As calls to boycott Chinese products are gaining momentum, can India afford to do so? No, say experts, particularly in the mobile phone segment.
Every year, just before Diwali, when the gifting season starts, there’s a clamour across India to boycott Chinese goods and buy Indian products. This has become a kind of seasonal practice over the past few years when literally the entire market is flooded with Chinese goods ~ from cards to gift items, decorative lights, candles and even diyas (earthenware lamps).
Messages requesting people to buy Indian products are sent and forwarded on e-mail as well as SMS and WhatsApp. But these messages hardly make any difference as the sale of Chinese goods swells every year. But then, there is nothing wrong in these messages as they are merely promoting Indian products. In fact, every country does so to safeguard their local businesspeople. But the big question is, is India in a position to boycott Chinese goods, given their penetration in every sector? Going by what facts and figures claim and experts opine, no.
Due to their low price and easy availability, these Chinese products have successfully carved a space in the Indian markets. In other words, it would take a lot of effort to replace these products with Indian ones. Take for instance, the mobile industry. As per the Counterpoint Research, four out of five smartphones sold in India are Chinese. The only non-Chinese company that falls in the bracket of top seller is Samsung. The other Korean tech giant LG or Finnish mobile maker Nokia have failed to make any impact in the Indian market so far. Even Taiwanese like Asus are hardly able to give any competition to these Chinese tech giants. Similarly, Indian mobile makers like Lava and Micromax, don’t even find a place in the competition. This just shows the extent of Chinese companies’ penetration in the Indian market.
What do experts say?
Whenever anything untoward happens with China on the border or on a global forum, these “Boycott China” discourses take centrestage. This time, the killing of 20 Indian soldiers by Chinese has created a lot of uproar in India and the campaign to shun Chinese products is getting a lot of traction. Images of people breaking their Chinese television or gadget as part of the campaign were flashed all over. The campaigners claim this would eventually make an impact on China’s economy and it would stop its misadventures on our borders. However, this does not resonate with experts, who think otherwise. They opine that these kinds of exercises will only hurt Indian business as lots of people are employed or connected with it. While a few said it won’t sustain beyond a few weeks as Indian buyers have no other options, others noted that it may make a difference in the long run, not right now.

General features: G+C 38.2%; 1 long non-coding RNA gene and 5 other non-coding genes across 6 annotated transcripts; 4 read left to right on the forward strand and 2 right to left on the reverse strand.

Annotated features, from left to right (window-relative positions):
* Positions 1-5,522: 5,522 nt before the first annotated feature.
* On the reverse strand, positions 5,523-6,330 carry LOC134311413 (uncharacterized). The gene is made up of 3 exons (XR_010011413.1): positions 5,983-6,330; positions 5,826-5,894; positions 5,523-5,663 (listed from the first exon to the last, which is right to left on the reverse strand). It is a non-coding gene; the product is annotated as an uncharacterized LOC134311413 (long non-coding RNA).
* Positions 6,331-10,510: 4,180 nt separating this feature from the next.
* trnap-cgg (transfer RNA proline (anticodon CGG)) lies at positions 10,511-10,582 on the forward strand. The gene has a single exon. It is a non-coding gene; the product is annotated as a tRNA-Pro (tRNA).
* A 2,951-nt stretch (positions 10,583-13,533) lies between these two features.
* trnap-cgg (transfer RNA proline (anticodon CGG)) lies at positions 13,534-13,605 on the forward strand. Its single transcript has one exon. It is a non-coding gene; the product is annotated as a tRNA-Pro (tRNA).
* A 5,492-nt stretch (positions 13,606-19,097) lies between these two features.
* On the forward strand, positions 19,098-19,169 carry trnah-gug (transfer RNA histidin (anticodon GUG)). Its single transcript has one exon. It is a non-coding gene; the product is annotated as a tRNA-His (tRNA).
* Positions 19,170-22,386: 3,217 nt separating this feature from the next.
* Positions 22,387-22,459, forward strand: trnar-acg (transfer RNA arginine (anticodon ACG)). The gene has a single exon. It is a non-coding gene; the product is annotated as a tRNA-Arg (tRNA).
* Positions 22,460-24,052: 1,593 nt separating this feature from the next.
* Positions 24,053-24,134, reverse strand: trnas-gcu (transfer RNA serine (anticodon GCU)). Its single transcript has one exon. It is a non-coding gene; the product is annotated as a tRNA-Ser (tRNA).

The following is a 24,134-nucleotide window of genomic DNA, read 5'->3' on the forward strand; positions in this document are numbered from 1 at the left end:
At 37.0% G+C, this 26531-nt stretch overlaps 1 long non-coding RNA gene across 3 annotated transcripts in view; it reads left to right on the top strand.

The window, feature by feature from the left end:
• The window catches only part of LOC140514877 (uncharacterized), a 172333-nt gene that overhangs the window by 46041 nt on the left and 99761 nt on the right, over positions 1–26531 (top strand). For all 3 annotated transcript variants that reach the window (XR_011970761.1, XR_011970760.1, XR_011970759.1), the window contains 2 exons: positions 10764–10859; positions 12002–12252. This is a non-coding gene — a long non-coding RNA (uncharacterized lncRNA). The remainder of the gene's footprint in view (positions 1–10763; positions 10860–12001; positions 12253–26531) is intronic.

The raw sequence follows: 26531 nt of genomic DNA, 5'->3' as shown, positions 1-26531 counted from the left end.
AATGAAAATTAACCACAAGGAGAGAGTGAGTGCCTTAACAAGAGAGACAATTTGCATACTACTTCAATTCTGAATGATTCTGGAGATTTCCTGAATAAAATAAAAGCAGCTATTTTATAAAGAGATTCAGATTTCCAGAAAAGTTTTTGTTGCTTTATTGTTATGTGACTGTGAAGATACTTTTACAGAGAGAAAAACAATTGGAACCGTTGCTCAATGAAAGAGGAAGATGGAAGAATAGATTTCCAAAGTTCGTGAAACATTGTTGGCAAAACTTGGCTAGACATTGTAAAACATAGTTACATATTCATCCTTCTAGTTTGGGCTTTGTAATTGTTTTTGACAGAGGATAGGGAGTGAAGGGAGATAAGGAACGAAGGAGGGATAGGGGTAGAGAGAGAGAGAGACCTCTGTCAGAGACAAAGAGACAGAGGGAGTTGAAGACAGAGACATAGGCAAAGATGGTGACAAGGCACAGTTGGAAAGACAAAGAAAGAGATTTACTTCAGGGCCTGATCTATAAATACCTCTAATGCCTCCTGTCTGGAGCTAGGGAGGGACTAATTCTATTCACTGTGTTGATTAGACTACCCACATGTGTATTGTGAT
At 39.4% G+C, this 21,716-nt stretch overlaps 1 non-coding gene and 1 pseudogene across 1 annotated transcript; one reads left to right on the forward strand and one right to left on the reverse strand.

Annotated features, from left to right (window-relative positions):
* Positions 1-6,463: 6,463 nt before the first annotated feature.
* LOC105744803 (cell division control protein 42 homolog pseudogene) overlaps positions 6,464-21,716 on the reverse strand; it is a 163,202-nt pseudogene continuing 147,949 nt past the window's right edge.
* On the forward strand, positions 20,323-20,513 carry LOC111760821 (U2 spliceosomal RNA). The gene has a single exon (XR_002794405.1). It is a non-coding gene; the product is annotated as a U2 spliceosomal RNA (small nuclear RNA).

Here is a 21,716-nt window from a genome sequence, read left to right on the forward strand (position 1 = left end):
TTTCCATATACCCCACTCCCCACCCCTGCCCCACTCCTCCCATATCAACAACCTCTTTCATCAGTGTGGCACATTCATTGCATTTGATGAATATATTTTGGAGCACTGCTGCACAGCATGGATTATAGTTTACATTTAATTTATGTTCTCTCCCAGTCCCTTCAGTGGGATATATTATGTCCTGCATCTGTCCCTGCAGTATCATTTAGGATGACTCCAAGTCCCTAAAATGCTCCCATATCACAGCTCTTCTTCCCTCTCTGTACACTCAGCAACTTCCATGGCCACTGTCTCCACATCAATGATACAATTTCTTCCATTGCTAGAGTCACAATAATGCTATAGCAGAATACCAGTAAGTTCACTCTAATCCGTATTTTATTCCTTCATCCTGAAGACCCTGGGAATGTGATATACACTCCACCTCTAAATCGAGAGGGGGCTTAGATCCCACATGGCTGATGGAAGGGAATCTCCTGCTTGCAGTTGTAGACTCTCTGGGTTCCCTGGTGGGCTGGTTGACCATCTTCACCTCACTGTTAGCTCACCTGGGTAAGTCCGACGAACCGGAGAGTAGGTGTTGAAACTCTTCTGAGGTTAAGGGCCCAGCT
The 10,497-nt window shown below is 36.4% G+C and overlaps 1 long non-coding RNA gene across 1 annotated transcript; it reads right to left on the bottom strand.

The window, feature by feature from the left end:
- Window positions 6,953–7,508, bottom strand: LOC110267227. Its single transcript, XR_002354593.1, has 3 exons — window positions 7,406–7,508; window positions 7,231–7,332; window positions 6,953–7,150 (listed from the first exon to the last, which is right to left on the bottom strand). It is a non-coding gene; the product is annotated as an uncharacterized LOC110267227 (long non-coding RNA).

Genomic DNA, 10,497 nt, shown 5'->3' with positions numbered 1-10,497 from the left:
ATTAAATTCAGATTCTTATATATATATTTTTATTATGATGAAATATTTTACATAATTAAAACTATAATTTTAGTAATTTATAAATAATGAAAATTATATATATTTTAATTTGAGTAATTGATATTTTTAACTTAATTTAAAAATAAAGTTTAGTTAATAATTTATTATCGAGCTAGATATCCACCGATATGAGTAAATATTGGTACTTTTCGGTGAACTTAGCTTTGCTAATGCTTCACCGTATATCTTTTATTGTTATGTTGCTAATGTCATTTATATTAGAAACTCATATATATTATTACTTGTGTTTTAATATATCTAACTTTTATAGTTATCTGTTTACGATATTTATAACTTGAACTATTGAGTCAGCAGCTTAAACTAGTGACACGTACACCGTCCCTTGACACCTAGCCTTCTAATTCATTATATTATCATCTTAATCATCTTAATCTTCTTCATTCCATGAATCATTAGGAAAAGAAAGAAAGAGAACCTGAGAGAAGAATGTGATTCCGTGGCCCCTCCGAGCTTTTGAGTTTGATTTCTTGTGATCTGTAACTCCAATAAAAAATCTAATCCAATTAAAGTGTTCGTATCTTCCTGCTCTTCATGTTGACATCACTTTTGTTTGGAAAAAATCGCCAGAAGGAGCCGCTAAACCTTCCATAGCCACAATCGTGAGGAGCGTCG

“There is a strong anti-China sentiment on ground and emotions are running high. It’s understandable,” said Prabhu Ram, Head-Industry Intelligence Group, CyberMedia Research (CMR) . For some consumer cohorts, it may translate into actually boycotting Chinese mobile phones. However, it will take years of policy interventions in India to build the value chain and enable a 100 per cent ‘Made in India’ phone. The Chinese mobile brands have invested strongly and leverage capabilities in local manufacturing, R&D and innovation in India.” Therefore, boycotting Chinese goods can backfire now.
Smartphones in India
BBK, a well-known Chinese company that owns Oppo, Vivo, Realme, OnePlus and Iqoo, all of which sell their smartphones in India, along with other Chinese companies, share 72 per cent of the market in India. If one goes by facts and figures, it would also go against this discourse of boycotting Chinese products. India’s smartphone shipments grew a modest 4 per cent year-on- year to reach a little over 31 million units in Q1 2020, according to the latest research from Counterpoint’s Market Monitor service. Around 33 per cent mobile shipment in India is dominated by Chinese mobile makers, up from 17 per cent in Q1 2019. In fact, these mobile brands are getting stronger in Indian markets every year. Among mobiles companies, Xiaomi has grabbed 30 per cent of the Indian smartphone market in Q1 2020, achieved a 6 per cent year-on-year growth. Xiaomi, which deals in mid or budget sections, recently entered the premium segment with the launch of MI 10.